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Conflict resolution

Conflict arises when different people want different things at the same time. In such a situation it is best to face up to the situation by getting the issue into the open and discussed in a calm dispassionate way.

So to be clear, conflict resolution is not conflict avoidance, which usually leads eventually to the very conflict we are seeking to avoid. ‘Cold war ‘ style standoffs tend to make matters worse and run the risk of resulting  in a  ‘lose lose’ result for all involved, not to mention the damage caused to relationships..

On the contrary creating the conditions for healthy discussion of issues, where there are different perspectives , often results in enhanced relationships, where mutual respect is deepened, in addition to the more immediate benefit of a ‘win win ‘ solution to the issue in dispute.Some points to consider in order to have a healthy discussion :

1. Choose the right time and place. The more contentious the issue the more important it is to have face to face discussions, allocate adequate time and ensure privacy. These conditions create the environment to be able to not only to hear the other’s perspective but also to listen between the lines to the undelying feelings and  needs being expressed. If relationships have broken down some kind of facilitator or intermediary may also be necessary to act as honest broker and to take the ‘heat’ out of the situation if strong emotions are likely to surface.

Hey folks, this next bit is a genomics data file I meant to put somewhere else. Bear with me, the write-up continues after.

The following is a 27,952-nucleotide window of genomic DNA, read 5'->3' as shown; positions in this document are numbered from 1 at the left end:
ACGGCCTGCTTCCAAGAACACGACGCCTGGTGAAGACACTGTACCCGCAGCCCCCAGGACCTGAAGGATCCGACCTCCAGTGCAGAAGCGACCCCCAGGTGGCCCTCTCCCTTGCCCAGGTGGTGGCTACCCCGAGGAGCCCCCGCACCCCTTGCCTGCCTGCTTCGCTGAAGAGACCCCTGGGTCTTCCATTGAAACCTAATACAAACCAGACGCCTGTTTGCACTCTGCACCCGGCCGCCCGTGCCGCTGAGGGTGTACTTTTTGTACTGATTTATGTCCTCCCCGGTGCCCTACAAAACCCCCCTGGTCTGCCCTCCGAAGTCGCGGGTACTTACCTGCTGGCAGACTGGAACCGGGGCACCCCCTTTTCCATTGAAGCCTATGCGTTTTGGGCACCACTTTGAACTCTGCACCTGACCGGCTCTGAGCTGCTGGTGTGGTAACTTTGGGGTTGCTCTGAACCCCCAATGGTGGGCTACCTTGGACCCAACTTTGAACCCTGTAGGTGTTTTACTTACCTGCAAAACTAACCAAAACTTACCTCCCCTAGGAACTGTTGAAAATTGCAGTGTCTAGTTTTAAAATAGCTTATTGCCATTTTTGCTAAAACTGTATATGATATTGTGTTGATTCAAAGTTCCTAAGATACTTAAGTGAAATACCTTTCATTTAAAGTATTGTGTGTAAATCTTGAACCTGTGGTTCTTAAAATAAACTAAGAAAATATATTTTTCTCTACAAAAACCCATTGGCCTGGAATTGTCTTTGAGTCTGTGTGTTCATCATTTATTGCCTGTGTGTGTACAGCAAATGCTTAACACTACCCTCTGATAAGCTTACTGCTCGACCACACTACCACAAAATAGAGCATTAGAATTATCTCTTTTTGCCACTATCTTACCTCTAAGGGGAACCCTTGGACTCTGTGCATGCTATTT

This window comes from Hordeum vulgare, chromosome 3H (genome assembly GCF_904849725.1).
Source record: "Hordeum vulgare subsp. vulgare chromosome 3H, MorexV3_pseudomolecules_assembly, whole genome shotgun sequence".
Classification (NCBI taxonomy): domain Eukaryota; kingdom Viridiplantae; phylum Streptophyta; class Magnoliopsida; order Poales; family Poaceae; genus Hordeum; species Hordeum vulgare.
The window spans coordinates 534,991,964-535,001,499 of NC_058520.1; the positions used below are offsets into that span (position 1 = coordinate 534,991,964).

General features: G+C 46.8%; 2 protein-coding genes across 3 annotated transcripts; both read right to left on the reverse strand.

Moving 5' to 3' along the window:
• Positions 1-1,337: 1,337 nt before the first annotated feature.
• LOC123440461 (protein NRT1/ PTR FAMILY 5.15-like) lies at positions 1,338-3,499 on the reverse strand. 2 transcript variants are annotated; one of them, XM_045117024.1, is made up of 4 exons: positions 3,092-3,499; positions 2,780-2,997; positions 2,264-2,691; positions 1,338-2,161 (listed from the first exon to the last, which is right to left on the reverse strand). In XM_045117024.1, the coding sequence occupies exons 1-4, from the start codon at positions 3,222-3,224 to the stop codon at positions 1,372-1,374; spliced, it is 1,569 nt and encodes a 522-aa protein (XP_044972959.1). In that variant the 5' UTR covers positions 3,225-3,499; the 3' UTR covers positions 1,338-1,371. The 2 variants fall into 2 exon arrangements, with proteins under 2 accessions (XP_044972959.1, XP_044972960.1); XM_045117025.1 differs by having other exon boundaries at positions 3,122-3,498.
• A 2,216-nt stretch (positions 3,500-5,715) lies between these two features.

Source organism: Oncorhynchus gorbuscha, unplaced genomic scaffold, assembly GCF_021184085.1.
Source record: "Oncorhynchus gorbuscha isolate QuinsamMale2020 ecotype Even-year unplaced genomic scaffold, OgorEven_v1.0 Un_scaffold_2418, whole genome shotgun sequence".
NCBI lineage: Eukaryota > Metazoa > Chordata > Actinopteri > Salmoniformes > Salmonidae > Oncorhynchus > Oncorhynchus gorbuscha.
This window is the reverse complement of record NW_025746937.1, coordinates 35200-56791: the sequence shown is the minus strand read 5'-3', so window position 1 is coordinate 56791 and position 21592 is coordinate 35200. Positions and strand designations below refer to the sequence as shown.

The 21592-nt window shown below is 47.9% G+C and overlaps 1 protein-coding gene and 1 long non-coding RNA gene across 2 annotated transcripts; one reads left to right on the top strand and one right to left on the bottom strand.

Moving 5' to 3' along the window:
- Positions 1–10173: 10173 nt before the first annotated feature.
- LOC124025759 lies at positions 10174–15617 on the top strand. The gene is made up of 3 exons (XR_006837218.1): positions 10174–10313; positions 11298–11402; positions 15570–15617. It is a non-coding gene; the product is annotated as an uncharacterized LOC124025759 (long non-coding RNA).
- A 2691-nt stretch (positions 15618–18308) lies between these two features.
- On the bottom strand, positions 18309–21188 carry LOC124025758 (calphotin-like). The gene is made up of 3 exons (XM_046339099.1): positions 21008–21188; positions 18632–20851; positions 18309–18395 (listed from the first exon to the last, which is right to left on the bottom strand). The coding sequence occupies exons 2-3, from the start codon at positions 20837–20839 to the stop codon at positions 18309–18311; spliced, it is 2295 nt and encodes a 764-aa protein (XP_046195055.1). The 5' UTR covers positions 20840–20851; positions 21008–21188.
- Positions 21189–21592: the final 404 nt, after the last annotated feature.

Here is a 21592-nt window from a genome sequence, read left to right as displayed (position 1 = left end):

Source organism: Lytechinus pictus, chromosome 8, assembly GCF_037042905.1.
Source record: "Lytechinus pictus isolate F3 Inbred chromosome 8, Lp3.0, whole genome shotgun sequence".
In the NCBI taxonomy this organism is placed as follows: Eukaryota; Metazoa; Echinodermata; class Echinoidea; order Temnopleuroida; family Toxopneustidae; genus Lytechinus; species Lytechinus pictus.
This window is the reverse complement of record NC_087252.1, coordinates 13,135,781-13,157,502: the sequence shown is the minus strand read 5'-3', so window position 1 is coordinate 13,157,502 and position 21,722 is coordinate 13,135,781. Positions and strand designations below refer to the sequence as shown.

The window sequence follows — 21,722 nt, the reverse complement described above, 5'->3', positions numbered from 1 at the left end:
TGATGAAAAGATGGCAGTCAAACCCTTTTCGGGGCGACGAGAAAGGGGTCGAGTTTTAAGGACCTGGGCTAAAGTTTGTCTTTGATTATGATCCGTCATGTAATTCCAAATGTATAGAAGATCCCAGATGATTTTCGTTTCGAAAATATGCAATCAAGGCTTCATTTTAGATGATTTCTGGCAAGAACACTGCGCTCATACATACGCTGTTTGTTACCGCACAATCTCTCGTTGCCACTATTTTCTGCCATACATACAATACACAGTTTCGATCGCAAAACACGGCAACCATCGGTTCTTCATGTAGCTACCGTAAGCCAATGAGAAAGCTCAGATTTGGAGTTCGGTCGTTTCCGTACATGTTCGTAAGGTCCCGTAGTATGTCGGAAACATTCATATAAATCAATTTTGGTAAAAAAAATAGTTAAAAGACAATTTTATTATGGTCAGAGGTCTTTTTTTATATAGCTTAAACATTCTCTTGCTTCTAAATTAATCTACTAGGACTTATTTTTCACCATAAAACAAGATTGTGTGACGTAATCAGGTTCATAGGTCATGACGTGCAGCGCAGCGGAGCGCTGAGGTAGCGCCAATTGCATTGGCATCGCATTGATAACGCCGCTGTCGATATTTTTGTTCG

2. Be open and honest (with the other party and with yourself), clearly expressing your point of view and any assumptions you have made. Seek out the assumptions made by the other party. Openess also means being willing to change an opinion/position based or a better understanding of the situation and the others’ perspective.

3.Respect and accept the others’ opinion and be aware of any tendency you might have to be defensive.

4. Above all make sure that you understand the ‘it’. It is surprising how often conflict situations arise from misunderstandings and misconceptions, which once clarified result in an immediate resolution. Even if this is not the case a shared understanding of the issue and all its’ dimensions is key to developing options for resolving the situation.

5. Go beyond ‘win win’ to ‘win learn’ – identify what action is needed to ensure that there is not a recurrence of the problem.

6. Checkpoint – summarise what has been agreed and get confirmation that everybody is fully committed to the shared solution. Check that there are no unmet needs or unspoken issues.


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